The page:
The Letters of F. Scott Fitzgerald
It is perhaps inevitable that nearly all very good writers seem to be able to inspire the most vehement personal reactions. They might be quite dead but their spirits remain somehow immortally fleshed, and we are capable of talking about them as we talk about devoted friends, or about a despised neighbor who has just passed out of earshot. In certain cases it amounts to a type of bewitchment. Thus I heard only a short time ago a conservative, poetasting lawyer say that as much as he admired the work of Dylan Thomas, he would never allow the philandering rascal in his house.
Of course, the passions such writers arouse are especially strong when the writer—unlike, say, William Faulkner who sedulously cultivated the private life—is F. Scott Fitzgerald, whose life has fallen so under the dominion of the legend that this occasionally tends to obscure the fact that he possessed, at his best, an original and beautiful talent. Nonetheless, it is the mythic aspects of a writer’s life that generate all the gossip, the ugly resentment along with the tender sentiments, and Fitzgerald has by now had a disproportionate share of both. Here, for instance, is Katherine Anne Porter, in a recent Paris Review interview: “Even now when I think of the twenties and the legend that has grown up about them, I think it was a horrible time: shallow and trivial…The remarkable thing is that anybody survived in such an atmosphere—in the place where they could call F. Scott Fitzgerald a great writer!… I couldn’t read him then and I can’t read him now… Not only didn’t I like his writing, but I didn’t like the people he wrote about. I thought they weren’t worth thinking about…” One senses a sort of gratuitous outrage here which has less to do with Fitzgerald’s talent than with the Fitzgerald myth. It is hard to believe that Miss Porter, who is such an estimable writer herself, is really so down on Fitzgerald’s “writing”; one feels rather that she simply doesn’t want him in her house. But if the Fitzgerald myth can elicit calumny it can also inspire quivering obeisance, such as this from Professor Arthur Mizener, a professional Fitzgeraldian, who is reduced to a kind of stammer: “Fitzgerald’s greatest value for us is his almost eponymous character, the way his life and his work taken together represent what in the very depths of our nature, we are—we Americans, anyhow, and—with some variations—perhaps most men of the western world.” Spoken like a born undertaker.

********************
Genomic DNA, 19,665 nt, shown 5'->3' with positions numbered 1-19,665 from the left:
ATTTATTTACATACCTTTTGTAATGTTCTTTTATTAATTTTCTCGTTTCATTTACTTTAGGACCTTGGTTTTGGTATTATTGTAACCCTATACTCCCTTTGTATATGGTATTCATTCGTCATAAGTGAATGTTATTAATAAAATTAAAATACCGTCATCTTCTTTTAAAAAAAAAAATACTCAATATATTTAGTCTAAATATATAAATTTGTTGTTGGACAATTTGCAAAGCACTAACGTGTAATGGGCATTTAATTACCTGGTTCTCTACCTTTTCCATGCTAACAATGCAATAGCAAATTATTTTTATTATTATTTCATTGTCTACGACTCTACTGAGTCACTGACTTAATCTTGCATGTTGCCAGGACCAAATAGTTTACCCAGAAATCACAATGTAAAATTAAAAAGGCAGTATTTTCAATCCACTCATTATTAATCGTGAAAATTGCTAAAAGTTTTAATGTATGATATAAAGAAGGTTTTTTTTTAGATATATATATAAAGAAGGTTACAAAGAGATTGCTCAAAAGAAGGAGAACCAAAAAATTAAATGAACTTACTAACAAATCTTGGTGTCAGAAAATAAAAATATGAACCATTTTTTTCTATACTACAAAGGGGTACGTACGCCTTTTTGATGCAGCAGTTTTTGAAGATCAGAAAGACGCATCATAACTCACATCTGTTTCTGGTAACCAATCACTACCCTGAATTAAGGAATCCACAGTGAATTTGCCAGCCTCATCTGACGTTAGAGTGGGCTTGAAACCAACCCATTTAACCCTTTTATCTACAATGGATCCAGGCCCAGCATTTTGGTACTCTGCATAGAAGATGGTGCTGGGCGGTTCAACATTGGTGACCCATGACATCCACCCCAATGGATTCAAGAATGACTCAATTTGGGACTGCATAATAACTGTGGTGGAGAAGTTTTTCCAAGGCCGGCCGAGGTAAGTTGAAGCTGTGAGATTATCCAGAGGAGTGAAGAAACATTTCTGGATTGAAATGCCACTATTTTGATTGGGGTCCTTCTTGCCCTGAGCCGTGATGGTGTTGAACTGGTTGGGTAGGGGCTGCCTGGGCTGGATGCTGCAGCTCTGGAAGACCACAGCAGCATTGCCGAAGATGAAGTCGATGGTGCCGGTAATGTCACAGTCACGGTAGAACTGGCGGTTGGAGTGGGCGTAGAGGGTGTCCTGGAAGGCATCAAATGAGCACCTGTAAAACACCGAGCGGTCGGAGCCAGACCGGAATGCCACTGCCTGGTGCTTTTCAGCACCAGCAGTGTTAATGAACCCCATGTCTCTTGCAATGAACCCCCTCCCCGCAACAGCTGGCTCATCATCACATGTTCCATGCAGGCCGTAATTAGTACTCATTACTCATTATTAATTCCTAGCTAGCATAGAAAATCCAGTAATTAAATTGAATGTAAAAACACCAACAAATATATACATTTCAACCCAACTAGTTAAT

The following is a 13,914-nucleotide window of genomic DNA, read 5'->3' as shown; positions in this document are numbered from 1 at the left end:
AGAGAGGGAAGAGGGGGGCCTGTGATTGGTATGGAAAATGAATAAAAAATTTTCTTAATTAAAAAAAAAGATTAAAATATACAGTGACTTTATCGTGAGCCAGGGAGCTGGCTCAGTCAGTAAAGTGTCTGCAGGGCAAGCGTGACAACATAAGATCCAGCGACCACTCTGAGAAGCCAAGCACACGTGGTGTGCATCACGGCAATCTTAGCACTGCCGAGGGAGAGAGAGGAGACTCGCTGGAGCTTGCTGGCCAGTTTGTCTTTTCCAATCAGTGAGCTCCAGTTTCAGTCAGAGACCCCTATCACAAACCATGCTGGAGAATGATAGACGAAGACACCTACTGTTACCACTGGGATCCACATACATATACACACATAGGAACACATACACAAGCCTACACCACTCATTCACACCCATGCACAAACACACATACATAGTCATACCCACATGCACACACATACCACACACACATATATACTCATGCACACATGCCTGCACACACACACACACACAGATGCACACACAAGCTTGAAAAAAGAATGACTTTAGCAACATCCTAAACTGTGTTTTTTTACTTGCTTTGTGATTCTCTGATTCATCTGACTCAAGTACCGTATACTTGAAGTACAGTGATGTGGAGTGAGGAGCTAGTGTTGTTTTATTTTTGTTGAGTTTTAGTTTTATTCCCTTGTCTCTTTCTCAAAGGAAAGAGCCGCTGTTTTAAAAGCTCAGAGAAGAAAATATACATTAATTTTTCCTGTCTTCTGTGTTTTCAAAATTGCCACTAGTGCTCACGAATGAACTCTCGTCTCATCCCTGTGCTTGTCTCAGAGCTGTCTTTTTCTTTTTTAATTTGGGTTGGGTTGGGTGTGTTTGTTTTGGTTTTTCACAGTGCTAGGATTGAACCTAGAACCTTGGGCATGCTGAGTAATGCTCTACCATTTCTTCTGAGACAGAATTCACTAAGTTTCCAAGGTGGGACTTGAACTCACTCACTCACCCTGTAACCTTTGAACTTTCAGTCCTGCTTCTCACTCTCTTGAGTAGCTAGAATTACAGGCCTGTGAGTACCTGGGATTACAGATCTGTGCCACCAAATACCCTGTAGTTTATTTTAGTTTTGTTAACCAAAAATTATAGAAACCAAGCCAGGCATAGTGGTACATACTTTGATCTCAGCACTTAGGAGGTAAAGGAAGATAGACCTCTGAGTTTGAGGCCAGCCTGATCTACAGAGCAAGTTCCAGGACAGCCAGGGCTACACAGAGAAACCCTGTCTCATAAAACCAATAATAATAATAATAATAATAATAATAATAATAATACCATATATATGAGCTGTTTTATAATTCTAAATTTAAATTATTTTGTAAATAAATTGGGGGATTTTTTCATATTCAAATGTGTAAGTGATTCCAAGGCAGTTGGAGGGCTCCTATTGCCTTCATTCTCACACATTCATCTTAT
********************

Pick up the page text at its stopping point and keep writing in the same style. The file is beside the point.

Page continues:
Yet, since in Fitzgerald’s case the myth and the work are indissolubly mingled, what is so fascinating about this large collection of letters, edited by Andrew Turnbull, is that in a sense it allows the writer to explicate his own legend. So revealing are these letters—to Zelda and his daughter Scottie, to Edmund Wilson and Hemingway and Maxwell Perkins and his friends Gerald and Sara Murphy, among others—that one might feel that nothing further needs to be said about the writer’s life. As for the book itself, one could question, as Malcolm Cowley has already done, Mr. Turnbull’s arrangement—grouping the letters according to the person they are written to rather than running them chronologically and thus allowing them to tell their own story—but this is a small matter. The book remains a fascinating one.